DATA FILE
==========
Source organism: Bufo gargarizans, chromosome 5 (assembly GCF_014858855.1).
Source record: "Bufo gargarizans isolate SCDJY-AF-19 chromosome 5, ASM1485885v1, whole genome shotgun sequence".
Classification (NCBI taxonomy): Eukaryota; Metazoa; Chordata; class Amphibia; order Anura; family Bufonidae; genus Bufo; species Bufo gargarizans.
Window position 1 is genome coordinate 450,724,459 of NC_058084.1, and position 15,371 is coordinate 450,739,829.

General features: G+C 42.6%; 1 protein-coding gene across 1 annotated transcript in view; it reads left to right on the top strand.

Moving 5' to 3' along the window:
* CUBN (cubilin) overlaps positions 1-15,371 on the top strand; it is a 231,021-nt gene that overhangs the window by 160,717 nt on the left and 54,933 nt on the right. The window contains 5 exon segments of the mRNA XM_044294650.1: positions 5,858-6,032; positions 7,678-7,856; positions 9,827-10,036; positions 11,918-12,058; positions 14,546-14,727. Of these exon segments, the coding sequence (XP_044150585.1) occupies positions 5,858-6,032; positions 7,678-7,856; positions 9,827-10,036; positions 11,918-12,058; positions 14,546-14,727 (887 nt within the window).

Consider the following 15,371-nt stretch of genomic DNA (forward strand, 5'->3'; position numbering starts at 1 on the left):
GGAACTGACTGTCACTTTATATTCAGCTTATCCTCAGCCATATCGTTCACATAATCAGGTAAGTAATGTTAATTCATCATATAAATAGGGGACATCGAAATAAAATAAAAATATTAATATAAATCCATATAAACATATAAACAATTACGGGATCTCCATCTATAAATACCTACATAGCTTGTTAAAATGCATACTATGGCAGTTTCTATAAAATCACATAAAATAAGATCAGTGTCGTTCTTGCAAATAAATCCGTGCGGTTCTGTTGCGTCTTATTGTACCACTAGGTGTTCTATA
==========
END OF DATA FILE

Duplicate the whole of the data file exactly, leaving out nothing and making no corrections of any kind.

Source organism: Bufo gargarizans, chromosome 5 (assembly GCF_014858855.1).
Source record: "Bufo gargarizans isolate SCDJY-AF-19 chromosome 5, ASM1485885v1, whole genome shotgun sequence".
Classification (NCBI taxonomy): Eukaryota; Metazoa; Chordata; class Amphibia; order Anura; family Bufonidae; genus Bufo; species Bufo gargarizans.
Window position 1 is genome coordinate 450,724,459 of NC_058084.1, and position 15,371 is coordinate 450,739,829.

General features: G+C 42.6%; 1 protein-coding gene across 1 annotated transcript in view; it reads left to right on the top strand.

Moving 5' to 3' along the window:
* CUBN (cubilin) overlaps positions 1-15,371 on the top strand; it is a 231,021-nt gene that overhangs the window by 160,717 nt on the left and 54,933 nt on the right. The window contains 5 exon segments of the mRNA XM_044294650.1: positions 5,858-6,032; positions 7,678-7,856; positions 9,827-10,036; positions 11,918-12,058; positions 14,546-14,727. Of these exon segments, the coding sequence (XP_044150585.1) occupies positions 5,858-6,032; positions 7,678-7,856; positions 9,827-10,036; positions 11,918-12,058; positions 14,546-14,727 (887 nt within the window).

Consider the following 15,371-nt stretch of genomic DNA (forward strand, 5'->3'; position numbering starts at 1 on the left):
GGAACTGACTGTCACTTTATATTCAGCTTATCCTCAGCCATATCGTTCACATAATCAGGTAAGTAATGTTAATTCATCATATAAATAGGGGACATCGAAATAAAATAAAAATATTAATATAAATCCATATAAACATATAAACAATTACGGGATCTCCATCTATAAATACCTACATAGCTTGTTAAAATGCATACTATGGCAGTTTCTATAAAATCACATAAAATAAGATCAGTGTCGTTCTTGCAAATAAATCCGTGCGGTTCTGTTGCGTCTTATTGTACCACTAGGTGTTCTATA